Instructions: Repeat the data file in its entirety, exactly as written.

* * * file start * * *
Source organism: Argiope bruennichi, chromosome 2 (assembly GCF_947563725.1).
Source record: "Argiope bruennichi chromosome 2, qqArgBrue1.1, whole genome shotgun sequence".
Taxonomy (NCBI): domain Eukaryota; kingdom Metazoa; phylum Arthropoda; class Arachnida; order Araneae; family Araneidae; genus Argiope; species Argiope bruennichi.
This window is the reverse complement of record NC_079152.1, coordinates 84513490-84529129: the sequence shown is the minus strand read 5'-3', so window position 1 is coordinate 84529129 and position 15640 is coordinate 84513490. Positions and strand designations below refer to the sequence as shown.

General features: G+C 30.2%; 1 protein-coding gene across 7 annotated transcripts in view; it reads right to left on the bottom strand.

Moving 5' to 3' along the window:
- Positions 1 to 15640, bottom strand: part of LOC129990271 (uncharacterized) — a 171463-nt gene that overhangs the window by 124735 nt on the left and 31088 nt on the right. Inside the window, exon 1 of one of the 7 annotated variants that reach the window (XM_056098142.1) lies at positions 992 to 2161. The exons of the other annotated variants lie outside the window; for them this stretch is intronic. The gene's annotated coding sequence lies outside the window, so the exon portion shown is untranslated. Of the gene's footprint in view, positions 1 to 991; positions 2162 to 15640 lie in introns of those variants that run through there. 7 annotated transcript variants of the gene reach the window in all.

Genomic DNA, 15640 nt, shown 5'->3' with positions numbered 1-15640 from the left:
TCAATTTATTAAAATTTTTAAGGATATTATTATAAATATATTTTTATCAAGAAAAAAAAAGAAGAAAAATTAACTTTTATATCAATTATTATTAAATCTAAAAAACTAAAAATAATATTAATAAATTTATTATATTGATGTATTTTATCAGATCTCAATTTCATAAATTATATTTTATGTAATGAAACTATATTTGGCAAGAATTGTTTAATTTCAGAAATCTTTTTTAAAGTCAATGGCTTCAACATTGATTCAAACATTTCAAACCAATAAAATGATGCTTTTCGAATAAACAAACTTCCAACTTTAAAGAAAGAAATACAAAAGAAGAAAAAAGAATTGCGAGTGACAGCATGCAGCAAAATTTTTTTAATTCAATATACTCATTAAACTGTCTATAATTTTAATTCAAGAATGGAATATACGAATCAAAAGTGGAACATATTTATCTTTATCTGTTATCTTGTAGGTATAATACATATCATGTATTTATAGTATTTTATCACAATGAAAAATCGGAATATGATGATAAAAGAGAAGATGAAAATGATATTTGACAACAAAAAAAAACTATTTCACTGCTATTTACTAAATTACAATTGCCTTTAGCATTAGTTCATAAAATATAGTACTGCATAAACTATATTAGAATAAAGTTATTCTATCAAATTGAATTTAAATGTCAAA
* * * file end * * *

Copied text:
Source organism: Argiope bruennichi, chromosome 2 (assembly GCF_947563725.1).
Source record: "Argiope bruennichi chromosome 2, qqArgBrue1.1, whole genome shotgun sequence".
Taxonomy (NCBI): domain Eukaryota; kingdom Metazoa; phylum Arthropoda; class Arachnida; order Araneae; family Araneidae; genus Argiope; species Argiope bruennichi.
This window is the reverse complement of record NC_079152.1, coordinates 84513490-84529129: the sequence shown is the minus strand read 5'-3', so window position 1 is coordinate 84529129 and position 15640 is coordinate 84513490. Positions and strand designations below refer to the sequence as shown.

General features: G+C 30.2%; 1 protein-coding gene across 7 annotated transcripts in view; it reads right to left on the bottom strand.

Moving 5' to 3' along the window:
- Positions 1 to 15640, bottom strand: part of LOC129990271 (uncharacterized) — a 171463-nt gene that overhangs the window by 124735 nt on the left and 31088 nt on the right. Inside the window, exon 1 of one of the 7 annotated variants that reach the window (XM_056098142.1) lies at positions 992 to 2161. The exons of the other annotated variants lie outside the window; for them this stretch is intronic. The gene's annotated coding sequence lies outside the window, so the exon portion shown is untranslated. Of the gene's footprint in view, positions 1 to 991; positions 2162 to 15640 lie in introns of those variants that run through there. 7 annotated transcript variants of the gene reach the window in all.

Genomic DNA, 15640 nt, shown 5'->3' with positions numbered 1-15640 from the left:
TCAATTTATTAAAATTTTTAAGGATATTATTATAAATATATTTTTATCAAGAAAAAAAAAGAAGAAAAATTAACTTTTATATCAATTATTATTAAATCTAAAAAACTAAAAATAATATTAATAAATTTATTATATTGATGTATTTTATCAGATCTCAATTTCATAAATTATATTTTATGTAATGAAACTATATTTGGCAAGAATTGTTTAATTTCAGAAATCTTTTTTAAAGTCAATGGCTTCAACATTGATTCAAACATTTCAAACCAATAAAATGATGCTTTTCGAATAAACAAACTTCCAACTTTAAAGAAAGAAATACAAAAGAAGAAAAAAGAATTGCGAGTGACAGCATGCAGCAAAATTTTTTTAATTCAATATACTCATTAAACTGTCTATAATTTTAATTCAAGAATGGAATATACGAATCAAAAGTGGAACATATTTATCTTTATCTGTTATCTTGTAGGTATAATACATATCATGTATTTATAGTATTTTATCACAATGAAAAATCGGAATATGATGATAAAAGAGAAGATGAAAATGATATTTGACAACAAAAAAAAACTATTTCACTGCTATTTACTAAATTACAATTGCCTTTAGCATTAGTTCATAAAATATAGTACTGCATAAACTATATTAGAATAAAGTTATTCTATCAAATTGAATTTAAATGTCAAA